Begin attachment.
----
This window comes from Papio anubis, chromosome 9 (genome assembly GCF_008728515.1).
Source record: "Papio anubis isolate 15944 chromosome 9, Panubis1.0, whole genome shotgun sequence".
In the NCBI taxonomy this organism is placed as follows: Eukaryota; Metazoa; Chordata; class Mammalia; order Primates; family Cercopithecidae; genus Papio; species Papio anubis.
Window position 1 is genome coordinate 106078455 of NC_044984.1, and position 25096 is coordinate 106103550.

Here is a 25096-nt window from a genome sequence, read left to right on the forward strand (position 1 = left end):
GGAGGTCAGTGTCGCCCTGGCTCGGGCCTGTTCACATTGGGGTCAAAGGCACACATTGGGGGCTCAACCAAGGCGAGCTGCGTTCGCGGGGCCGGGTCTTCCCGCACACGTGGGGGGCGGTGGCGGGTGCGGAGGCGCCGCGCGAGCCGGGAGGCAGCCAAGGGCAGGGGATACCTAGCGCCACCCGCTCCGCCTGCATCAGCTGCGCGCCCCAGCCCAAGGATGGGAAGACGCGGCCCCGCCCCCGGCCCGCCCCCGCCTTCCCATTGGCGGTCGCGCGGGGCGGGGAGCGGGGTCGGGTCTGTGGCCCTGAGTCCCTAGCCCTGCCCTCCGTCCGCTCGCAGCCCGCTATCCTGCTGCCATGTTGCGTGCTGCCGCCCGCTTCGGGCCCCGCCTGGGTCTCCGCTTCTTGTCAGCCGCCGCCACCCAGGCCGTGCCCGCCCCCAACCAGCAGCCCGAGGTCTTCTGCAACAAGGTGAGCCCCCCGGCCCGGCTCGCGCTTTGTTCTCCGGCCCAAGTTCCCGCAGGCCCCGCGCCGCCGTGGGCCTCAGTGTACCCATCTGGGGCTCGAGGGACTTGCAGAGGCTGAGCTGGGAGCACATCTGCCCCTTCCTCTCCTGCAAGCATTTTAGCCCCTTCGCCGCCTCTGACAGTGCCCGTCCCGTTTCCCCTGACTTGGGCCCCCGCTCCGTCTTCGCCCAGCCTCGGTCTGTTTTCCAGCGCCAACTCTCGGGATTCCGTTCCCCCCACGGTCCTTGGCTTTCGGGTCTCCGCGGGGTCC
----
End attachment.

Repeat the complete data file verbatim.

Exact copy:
This window comes from Papio anubis, chromosome 9 (genome assembly GCF_008728515.1).
Source record: "Papio anubis isolate 15944 chromosome 9, Panubis1.0, whole genome shotgun sequence".
In the NCBI taxonomy this organism is placed as follows: Eukaryota; Metazoa; Chordata; class Mammalia; order Primates; family Cercopithecidae; genus Papio; species Papio anubis.
Window position 1 is genome coordinate 106078455 of NC_044984.1, and position 25096 is coordinate 106103550.

Here is a 25096-nt window from a genome sequence, read left to right on the forward strand (position 1 = left end):
GGAGGTCAGTGTCGCCCTGGCTCGGGCCTGTTCACATTGGGGTCAAAGGCACACATTGGGGGCTCAACCAAGGCGAGCTGCGTTCGCGGGGCCGGGTCTTCCCGCACACGTGGGGGGCGGTGGCGGGTGCGGAGGCGCCGCGCGAGCCGGGAGGCAGCCAAGGGCAGGGGATACCTAGCGCCACCCGCTCCGCCTGCATCAGCTGCGCGCCCCAGCCCAAGGATGGGAAGACGCGGCCCCGCCCCCGGCCCGCCCCCGCCTTCCCATTGGCGGTCGCGCGGGGCGGGGAGCGGGGTCGGGTCTGTGGCCCTGAGTCCCTAGCCCTGCCCTCCGTCCGCTCGCAGCCCGCTATCCTGCTGCCATGTTGCGTGCTGCCGCCCGCTTCGGGCCCCGCCTGGGTCTCCGCTTCTTGTCAGCCGCCGCCACCCAGGCCGTGCCCGCCCCCAACCAGCAGCCCGAGGTCTTCTGCAACAAGGTGAGCCCCCCGGCCCGGCTCGCGCTTTGTTCTCCGGCCCAAGTTCCCGCAGGCCCCGCGCCGCCGTGGGCCTCAGTGTACCCATCTGGGGCTCGAGGGACTTGCAGAGGCTGAGCTGGGAGCACATCTGCCCCTTCCTCTCCTGCAAGCATTTTAGCCCCTTCGCCGCCTCTGACAGTGCCCGTCCCGTTTCCCCTGACTTGGGCCCCCGCTCCGTCTTCGCCCAGCCTCGGTCTGTTTTCCAGCGCCAACTCTCGGGATTCCGTTCCCCCCACGGTCCTTGGCTTTCGGGTCTCCGCGGGGTCC